Ethernet Shield ($45)
The official shield from the makers of Arduino, the Ethernet shield is a great way to make your Arduino project work independently of the computer while still maintaining network contact to communicate with the world. Another interesting addition to this board is a microSD card slot; so if your project needs large data files like videos or mp3s, or just templates for your led cube, you can store them there.
You can even host a website that you can use to present information about your project’s sensors to the world.
Before buying, be careful: Ethernet shields depend on versions . I bought the v3 only to find it didn’t fit on my Uno v2 board — two extra pins were added to the v3 Uno. Since the Ethernet Shield is actually more expensive than the Uno, if you find yourself in this situation then the easiest solution is to just buy a new Uno to use with the Ethernet and then keep the old board for other projects.
Or you can just check the version number on the back of the board before you buy, but where’s the fun in that?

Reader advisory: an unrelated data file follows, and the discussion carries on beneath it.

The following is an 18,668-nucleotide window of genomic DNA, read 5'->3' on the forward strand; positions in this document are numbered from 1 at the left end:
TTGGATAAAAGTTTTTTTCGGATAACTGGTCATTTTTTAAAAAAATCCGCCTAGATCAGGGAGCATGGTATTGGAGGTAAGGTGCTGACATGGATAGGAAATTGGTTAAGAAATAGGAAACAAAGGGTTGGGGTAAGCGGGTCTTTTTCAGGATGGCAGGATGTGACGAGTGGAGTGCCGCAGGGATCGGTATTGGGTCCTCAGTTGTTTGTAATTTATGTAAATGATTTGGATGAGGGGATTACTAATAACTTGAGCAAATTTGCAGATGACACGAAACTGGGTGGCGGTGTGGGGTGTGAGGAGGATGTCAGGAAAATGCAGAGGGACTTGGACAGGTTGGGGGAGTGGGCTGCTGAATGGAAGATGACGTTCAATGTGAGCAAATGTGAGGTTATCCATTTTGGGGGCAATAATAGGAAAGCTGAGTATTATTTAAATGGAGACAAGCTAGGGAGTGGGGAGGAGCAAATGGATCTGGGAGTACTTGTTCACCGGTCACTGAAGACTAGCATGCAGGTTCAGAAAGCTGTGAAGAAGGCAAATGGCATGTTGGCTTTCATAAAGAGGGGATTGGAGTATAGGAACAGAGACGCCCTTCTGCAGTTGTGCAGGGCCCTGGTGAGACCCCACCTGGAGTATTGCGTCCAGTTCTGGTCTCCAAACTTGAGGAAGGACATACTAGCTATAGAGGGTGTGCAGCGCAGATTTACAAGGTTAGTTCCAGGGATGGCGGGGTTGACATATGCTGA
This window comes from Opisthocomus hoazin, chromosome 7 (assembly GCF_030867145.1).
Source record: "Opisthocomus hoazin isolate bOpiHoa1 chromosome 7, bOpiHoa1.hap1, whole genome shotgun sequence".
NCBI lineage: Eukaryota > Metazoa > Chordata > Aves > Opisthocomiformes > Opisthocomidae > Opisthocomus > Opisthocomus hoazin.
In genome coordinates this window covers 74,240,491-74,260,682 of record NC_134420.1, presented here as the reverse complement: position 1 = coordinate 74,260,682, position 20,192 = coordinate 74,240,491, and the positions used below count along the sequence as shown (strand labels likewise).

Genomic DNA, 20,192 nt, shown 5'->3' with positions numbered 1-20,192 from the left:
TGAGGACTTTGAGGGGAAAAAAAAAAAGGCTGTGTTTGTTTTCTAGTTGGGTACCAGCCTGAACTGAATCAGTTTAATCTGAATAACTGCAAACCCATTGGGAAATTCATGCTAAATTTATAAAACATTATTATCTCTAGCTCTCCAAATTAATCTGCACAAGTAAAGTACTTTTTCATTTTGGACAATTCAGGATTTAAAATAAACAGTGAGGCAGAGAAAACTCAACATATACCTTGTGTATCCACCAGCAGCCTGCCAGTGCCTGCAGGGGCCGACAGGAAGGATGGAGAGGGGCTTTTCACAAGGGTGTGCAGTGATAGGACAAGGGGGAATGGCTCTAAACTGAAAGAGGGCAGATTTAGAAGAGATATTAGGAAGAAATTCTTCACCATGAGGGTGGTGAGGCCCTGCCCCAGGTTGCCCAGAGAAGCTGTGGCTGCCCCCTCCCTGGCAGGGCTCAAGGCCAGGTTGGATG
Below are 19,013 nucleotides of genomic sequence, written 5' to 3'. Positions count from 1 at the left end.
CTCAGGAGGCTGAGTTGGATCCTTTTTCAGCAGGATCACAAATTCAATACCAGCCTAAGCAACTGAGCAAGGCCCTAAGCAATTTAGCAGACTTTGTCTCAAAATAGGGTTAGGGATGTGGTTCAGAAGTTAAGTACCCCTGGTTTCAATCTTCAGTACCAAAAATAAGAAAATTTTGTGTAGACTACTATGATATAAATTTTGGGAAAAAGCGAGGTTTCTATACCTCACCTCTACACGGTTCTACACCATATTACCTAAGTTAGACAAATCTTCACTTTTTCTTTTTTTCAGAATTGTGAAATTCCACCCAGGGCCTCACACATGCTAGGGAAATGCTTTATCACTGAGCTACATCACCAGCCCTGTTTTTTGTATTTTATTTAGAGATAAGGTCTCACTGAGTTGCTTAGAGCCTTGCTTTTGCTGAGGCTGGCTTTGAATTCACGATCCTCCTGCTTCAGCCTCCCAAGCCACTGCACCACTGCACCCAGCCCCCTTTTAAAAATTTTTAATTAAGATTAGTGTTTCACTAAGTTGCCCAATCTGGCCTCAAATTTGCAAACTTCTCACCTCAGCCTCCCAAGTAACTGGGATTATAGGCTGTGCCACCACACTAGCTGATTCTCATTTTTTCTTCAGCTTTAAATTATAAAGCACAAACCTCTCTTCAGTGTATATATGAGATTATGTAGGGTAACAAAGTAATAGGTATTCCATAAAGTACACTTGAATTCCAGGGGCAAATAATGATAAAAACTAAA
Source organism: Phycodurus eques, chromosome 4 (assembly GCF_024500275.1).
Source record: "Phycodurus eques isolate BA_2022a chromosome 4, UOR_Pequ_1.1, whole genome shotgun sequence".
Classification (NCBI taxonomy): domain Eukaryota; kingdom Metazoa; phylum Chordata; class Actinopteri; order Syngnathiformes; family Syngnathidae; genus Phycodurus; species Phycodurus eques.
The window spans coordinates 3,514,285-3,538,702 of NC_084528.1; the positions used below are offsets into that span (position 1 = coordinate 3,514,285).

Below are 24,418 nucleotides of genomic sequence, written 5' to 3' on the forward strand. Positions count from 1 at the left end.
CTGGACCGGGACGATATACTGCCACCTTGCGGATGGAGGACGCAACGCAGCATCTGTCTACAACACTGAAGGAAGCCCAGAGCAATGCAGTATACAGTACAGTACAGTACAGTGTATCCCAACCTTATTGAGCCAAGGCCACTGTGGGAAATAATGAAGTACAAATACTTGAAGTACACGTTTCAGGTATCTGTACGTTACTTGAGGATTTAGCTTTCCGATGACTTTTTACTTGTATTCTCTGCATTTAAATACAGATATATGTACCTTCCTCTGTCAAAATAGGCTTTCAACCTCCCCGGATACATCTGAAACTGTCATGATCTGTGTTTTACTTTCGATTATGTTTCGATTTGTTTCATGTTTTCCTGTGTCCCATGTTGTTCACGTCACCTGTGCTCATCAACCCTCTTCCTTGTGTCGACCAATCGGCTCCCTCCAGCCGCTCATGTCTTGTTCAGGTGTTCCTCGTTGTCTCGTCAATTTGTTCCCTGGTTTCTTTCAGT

Shield with 4 relays ($20)
Now you can actually turn on the kettle over the Internet!
Relays are a key component in many Arduino home automation projects, simply because they allow higher voltage circuits, such as mains-powered devices, to be turned on and off—electronically isolating one circuit from another. You’ve probably already played with one relay in your starter kit, and you’ll know that you need a few other components, such as a transistor or an optocoupler and a diode. If you need more than one relay, your breadboard will load very quickly.
This 4 relay board solves by neatly packing 4 sets of relays and necessary bits on one board. Using 4 IO pins, you simply pull the HIGH pin to switch the corresponding relay. Each relay will carry up to 3 amps, although you can of course use a low power relay as a replacement for the switch. This particular shield can also be connected to an RFBee instead of an Arduino for radio control.